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RBA Sees Uncertain Growth Outlook as Rate Pause Reaffirmed

Reserve Bank of Australia Governor Glenn Stevens
Glenn Stevens, governor of the Reserve Bank of Australia. Photographer: Patrick Hamilton/Bloomberg

Aug. 19 (Bloomberg) -- Australia’s central bank said the nation’s economic outlook remains uncertain because of the conflicting forces at play and reiterated that interest rates are set to remain on hold.

Members “noted the significant uncertainties around the growth forecast and the importance of considering the risks to the forecast as well as the central projection,” the Reserve Bank of Australia said in minutes released today of its Aug. 5 meeting, where it kept the cash rate unchanged at a record-low 2.5 percent. “GDP growth was likely to have slowed to a more moderate pace in the June quarter.”

Governor Glenn Stevens, seeking to stoke domestic demand to compensate for a slowdown in mining investment, has seen his efforts hampered by an elevated currency. Market pricing shows a higher chance of further policy easing after the nation’s unemployment rate jumped to a 12-year high in July, the RBA cut its growth and inflation forecasts and wage growth stagnated.

“There’s an increased backdrop of uncertainty,” said Tom Kennedy, a Sydney-based economist at JPMorgan Chase & Co. “Growth is perhaps a little bit weaker than expected three or four quarters ago and uncertainty about the outlook still remains, and this is going to feed into whether they have to provide more stimulus to the economy.”

Currency Strength

The central bank noted the local currency remained “well above” its level in late January even as commodity prices have weakened and rate differentials between Australia and most other advanced economies have narrowed since then. The Australian dollar -- which traded as high as about $1.11 and as low as 80 U.S. cents in the past five years -- has remained above 90 cents since March. It traded at 93.38 U.S. cents at 12:19 p.m. in Sydney from 93.25 before the release of the minutes.

“Average lending rates on housing and business loans in Australia continued to edge down over July, mainly owing to the ongoing replacement of more expensive fixed-rate and discount variable-rate loans,” the RBA said today. “Overall, cumulative movements in interest rates since the start of the year amounted to a noticeable easing in financial conditions.”

Traders were pricing 10 basis points of cuts to the benchmark cash rate over the next 12 months, an index of swaps from Credit Suisse Group AG showed prior to the minutes.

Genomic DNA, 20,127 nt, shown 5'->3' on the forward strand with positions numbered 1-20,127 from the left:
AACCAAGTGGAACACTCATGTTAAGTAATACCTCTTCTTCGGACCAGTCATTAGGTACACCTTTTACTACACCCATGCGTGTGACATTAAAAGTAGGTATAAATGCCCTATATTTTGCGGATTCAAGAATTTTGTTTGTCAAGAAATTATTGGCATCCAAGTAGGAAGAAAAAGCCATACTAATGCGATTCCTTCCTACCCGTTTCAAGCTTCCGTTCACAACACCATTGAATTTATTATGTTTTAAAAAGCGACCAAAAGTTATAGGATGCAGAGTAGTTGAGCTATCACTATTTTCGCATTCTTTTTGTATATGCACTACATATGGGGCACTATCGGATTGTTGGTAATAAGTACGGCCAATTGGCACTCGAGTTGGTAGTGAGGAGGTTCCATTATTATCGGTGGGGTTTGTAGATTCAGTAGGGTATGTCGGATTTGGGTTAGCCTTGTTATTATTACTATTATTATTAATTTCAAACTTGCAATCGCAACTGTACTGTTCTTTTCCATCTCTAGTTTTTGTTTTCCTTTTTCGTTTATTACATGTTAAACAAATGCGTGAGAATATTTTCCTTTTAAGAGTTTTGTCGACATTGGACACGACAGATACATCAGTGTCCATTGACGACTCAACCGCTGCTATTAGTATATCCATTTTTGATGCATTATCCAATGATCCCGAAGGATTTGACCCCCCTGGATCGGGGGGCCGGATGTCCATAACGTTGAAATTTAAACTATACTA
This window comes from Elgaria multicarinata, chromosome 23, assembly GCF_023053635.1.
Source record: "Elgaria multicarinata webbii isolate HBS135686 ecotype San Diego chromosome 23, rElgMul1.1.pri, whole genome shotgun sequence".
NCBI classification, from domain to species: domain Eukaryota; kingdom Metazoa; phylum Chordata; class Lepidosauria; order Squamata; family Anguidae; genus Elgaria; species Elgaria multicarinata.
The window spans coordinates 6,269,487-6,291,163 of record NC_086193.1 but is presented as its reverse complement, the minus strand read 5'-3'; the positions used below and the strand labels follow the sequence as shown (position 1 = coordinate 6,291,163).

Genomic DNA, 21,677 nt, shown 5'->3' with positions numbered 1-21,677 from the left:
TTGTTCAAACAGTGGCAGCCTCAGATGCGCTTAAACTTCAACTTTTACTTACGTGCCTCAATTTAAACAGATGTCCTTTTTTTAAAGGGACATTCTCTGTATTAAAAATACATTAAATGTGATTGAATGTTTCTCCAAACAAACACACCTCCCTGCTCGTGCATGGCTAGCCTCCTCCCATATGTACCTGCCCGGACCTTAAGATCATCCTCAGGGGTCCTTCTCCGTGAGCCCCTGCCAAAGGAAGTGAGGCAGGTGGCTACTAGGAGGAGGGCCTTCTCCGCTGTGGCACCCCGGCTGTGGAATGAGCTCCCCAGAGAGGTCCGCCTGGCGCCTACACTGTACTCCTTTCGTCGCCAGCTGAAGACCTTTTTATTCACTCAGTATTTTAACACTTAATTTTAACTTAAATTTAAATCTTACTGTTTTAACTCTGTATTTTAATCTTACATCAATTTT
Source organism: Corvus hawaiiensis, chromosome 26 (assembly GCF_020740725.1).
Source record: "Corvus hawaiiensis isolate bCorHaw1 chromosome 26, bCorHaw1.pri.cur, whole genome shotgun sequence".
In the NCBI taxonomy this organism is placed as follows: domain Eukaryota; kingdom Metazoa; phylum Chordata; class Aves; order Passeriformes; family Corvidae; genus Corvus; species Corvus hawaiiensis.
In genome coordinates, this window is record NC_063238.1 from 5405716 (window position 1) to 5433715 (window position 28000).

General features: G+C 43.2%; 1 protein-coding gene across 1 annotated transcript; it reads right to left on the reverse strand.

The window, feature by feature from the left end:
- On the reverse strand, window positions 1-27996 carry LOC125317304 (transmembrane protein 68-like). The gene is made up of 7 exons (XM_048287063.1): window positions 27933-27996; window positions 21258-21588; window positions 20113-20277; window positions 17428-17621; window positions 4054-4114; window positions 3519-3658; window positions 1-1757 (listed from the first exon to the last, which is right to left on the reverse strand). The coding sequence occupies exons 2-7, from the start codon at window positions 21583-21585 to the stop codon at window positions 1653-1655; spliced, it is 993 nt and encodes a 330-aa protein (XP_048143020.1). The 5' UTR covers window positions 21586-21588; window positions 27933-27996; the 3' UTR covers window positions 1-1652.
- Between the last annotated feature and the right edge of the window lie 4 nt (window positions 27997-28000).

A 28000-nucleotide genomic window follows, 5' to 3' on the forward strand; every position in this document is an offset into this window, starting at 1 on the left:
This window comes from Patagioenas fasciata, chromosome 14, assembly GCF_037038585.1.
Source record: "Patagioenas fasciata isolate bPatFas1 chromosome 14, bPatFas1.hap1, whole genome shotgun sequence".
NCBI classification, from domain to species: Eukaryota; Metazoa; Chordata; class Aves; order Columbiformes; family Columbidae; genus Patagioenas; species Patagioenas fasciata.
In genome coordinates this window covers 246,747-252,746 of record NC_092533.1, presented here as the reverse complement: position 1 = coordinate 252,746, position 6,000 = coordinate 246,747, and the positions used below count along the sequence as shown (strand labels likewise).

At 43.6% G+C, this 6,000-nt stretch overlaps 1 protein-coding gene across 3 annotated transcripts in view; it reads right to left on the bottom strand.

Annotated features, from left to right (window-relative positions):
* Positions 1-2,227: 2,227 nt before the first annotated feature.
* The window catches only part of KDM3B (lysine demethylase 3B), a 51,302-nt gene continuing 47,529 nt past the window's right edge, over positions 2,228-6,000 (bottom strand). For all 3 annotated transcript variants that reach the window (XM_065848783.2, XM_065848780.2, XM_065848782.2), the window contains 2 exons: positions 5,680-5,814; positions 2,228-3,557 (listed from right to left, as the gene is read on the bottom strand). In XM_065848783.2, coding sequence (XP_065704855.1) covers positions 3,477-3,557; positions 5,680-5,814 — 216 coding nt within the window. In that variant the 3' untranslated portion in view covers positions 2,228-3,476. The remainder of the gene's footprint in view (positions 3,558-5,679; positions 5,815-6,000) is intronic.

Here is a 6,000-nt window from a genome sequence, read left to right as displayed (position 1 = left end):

“The most prudent course was likely to be a period of stability in interest rates,” the RBA reiterated today.

Jobless Jump

Unemployment rose to 6.4 percent in July from 6 percent in June, the statistics bureau said in Sydney Aug. 7, two days after the policy meeting. Australia’s jobless rate is now higher than the U.S. level for the first time since 2007.

“A notable degree of spare capacity in the labor market was suggested by the relatively high unemployment rate and the participation rate being close to its lowest rate in almost a decade,” the RBA said in the minutes.

Loose monetary policy has boosted the property market. Home prices rose 1.8 percent in the second quarter from three months prior and 10.1 percent from a year earlier, according to government data released last week.

“Conditions in the established housing market also remained strong and while house price inflation across the country in 2014 had not been as rapid as over the second half of 2013, it had remained robust,” the RBA said today.

Private reports last week also showed business and consumer confidence improved to the highest since the budget and September election respectively.

“The many moving parts in the economy are sending conflicting messages,” said Katrina Ell, an economist at Moody’s Analytics in Sydney. “The high exchange rate is a hindrance on rebalancing away from mining investment. This uncertain outlook is keeping the central bank on the sidelines.”

To contact the reporter on this story: Michael Heath in Sydney at mheath1@bloomberg.net

To contact the editors responsible for this story: Stephanie Phang at sphang@bloomberg.net Iain McDonald, Edward Johnson

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